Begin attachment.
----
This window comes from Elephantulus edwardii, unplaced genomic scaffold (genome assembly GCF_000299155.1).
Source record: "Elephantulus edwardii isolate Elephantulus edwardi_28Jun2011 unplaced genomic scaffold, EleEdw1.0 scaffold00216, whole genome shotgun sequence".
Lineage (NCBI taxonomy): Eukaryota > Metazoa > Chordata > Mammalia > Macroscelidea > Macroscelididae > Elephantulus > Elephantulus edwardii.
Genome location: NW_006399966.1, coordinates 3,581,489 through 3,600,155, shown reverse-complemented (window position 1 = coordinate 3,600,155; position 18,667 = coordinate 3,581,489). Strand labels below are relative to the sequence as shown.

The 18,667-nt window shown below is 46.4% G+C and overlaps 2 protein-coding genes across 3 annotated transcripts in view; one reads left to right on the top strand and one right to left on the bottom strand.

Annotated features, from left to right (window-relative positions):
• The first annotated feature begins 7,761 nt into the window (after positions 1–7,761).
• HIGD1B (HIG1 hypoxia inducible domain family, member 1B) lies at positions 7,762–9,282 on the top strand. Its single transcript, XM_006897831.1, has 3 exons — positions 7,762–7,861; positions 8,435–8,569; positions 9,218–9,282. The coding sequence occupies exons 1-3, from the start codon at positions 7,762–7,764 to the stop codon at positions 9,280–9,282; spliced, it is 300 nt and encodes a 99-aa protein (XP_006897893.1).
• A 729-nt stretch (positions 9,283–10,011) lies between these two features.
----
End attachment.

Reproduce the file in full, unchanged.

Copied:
This window comes from Elephantulus edwardii, unplaced genomic scaffold (genome assembly GCF_000299155.1).
Source record: "Elephantulus edwardii isolate Elephantulus edwardi_28Jun2011 unplaced genomic scaffold, EleEdw1.0 scaffold00216, whole genome shotgun sequence".
Lineage (NCBI taxonomy): Eukaryota > Metazoa > Chordata > Mammalia > Macroscelidea > Macroscelididae > Elephantulus > Elephantulus edwardii.
Genome location: NW_006399966.1, coordinates 3,581,489 through 3,600,155, shown reverse-complemented (window position 1 = coordinate 3,600,155; position 18,667 = coordinate 3,581,489). Strand labels below are relative to the sequence as shown.

The 18,667-nt window shown below is 46.4% G+C and overlaps 2 protein-coding genes across 3 annotated transcripts in view; one reads left to right on the top strand and one right to left on the bottom strand.

Annotated features, from left to right (window-relative positions):
• The first annotated feature begins 7,761 nt into the window (after positions 1–7,761).
• HIGD1B (HIG1 hypoxia inducible domain family, member 1B) lies at positions 7,762–9,282 on the top strand. Its single transcript, XM_006897831.1, has 3 exons — positions 7,762–7,861; positions 8,435–8,569; positions 9,218–9,282. The coding sequence occupies exons 1-3, from the start codon at positions 7,762–7,764 to the stop codon at positions 9,280–9,282; spliced, it is 300 nt and encodes a 99-aa protein (XP_006897893.1).
• A 729-nt stretch (positions 9,283–10,011) lies between these two features.